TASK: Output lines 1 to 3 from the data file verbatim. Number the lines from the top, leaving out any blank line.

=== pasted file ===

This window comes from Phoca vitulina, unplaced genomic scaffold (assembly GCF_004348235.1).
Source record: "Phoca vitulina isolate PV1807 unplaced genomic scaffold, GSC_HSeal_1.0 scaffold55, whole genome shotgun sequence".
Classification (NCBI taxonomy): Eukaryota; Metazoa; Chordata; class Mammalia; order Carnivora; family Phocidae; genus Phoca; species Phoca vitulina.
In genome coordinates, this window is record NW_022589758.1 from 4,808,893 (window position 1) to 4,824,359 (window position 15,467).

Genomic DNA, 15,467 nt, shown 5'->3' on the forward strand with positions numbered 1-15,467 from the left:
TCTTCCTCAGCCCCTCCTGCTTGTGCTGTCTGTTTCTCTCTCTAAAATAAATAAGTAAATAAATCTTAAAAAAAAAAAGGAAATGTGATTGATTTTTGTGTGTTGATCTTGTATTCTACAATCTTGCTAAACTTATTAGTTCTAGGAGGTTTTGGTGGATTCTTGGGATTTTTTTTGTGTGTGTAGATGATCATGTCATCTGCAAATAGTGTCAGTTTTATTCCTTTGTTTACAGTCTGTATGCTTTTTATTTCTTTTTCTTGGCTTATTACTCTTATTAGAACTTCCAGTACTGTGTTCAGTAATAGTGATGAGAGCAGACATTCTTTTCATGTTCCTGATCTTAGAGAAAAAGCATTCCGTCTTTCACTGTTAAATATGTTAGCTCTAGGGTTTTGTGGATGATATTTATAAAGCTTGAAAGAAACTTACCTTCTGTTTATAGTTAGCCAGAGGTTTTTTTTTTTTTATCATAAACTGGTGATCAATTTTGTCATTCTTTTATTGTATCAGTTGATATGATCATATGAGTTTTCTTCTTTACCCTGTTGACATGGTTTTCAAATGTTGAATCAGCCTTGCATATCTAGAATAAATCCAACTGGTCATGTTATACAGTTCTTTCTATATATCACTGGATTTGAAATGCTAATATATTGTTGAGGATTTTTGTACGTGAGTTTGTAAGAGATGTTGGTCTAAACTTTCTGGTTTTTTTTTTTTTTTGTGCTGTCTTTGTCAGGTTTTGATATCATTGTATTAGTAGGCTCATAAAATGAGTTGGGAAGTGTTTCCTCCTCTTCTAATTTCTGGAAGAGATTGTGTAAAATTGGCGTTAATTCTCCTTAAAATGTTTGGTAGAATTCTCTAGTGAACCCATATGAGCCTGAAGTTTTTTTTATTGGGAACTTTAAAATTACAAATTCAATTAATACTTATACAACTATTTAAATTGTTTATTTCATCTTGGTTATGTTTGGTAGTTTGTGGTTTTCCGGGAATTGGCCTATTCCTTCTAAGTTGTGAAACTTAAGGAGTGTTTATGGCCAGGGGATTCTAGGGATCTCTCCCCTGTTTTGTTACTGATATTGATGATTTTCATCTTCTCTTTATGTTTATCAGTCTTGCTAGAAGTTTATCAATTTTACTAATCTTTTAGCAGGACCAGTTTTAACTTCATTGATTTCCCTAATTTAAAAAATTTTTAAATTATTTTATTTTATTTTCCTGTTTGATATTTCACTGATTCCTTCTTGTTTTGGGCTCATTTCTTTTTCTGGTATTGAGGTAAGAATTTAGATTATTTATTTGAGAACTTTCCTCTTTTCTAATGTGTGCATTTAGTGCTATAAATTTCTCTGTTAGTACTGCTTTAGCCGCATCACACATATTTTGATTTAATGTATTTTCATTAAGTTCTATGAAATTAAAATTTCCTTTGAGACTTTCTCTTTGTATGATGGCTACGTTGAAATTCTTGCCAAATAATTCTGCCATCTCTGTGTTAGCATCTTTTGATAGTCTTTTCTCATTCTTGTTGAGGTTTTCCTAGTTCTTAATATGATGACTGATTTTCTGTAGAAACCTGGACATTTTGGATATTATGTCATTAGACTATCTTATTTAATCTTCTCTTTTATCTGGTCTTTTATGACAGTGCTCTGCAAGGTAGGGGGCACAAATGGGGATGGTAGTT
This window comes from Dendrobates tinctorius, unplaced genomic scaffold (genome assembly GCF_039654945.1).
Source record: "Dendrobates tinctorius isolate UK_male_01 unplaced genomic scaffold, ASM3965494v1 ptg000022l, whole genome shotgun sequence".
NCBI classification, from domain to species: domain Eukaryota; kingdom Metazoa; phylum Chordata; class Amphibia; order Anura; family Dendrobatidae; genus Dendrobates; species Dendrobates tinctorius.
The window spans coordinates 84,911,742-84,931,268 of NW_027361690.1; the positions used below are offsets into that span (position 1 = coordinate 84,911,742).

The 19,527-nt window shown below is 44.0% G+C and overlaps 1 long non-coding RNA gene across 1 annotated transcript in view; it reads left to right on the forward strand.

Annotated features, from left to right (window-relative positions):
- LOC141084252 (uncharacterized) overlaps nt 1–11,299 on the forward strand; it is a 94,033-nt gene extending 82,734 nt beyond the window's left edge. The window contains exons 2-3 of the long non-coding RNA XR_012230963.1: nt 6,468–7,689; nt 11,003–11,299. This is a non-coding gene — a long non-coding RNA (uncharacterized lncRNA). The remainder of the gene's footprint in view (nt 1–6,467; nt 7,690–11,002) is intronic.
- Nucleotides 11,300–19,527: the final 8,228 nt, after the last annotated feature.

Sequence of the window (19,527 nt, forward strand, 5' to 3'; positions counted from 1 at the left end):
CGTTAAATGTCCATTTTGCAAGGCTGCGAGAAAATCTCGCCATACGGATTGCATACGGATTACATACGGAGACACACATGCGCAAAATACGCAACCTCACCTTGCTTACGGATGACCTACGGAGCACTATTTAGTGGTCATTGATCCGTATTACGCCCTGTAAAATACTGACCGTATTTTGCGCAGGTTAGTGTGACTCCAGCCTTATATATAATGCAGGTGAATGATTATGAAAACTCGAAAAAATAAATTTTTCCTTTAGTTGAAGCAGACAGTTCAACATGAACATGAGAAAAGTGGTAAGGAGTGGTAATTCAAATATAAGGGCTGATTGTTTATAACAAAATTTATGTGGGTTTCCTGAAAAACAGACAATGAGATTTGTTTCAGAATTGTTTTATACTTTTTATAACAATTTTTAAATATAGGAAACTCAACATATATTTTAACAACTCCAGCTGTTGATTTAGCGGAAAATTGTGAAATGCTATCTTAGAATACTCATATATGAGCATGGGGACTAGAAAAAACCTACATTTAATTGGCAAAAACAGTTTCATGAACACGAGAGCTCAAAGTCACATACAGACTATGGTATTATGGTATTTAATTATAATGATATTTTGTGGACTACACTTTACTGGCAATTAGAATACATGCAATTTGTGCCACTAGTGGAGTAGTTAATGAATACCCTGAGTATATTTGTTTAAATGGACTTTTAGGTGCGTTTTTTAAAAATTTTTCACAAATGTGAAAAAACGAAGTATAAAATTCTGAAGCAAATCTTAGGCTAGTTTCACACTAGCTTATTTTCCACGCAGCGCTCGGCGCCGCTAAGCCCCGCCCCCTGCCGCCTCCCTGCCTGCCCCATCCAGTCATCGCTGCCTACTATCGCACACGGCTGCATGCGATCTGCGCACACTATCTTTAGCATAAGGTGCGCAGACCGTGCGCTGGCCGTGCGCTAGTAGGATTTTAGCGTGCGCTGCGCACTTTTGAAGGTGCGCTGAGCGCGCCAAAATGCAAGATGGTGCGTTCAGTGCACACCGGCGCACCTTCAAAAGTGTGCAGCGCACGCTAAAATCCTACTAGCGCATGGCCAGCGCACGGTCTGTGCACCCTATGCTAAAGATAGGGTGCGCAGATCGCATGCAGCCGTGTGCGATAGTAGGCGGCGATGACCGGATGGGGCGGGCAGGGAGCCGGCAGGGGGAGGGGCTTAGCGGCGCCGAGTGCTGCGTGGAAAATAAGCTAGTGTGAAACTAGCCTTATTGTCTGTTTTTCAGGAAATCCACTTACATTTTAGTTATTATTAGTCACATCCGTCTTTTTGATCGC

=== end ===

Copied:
This window comes from Phoca vitulina, unplaced genomic scaffold (assembly GCF_004348235.1).
Source record: "Phoca vitulina isolate PV1807 unplaced genomic scaffold, GSC_HSeal_1.0 scaffold55, whole genome shotgun sequence".
Classification (NCBI taxonomy): Eukaryota; Metazoa; Chordata; class Mammalia; order Carnivora; family Phocidae; genus Phoca; species Phoca vitulina.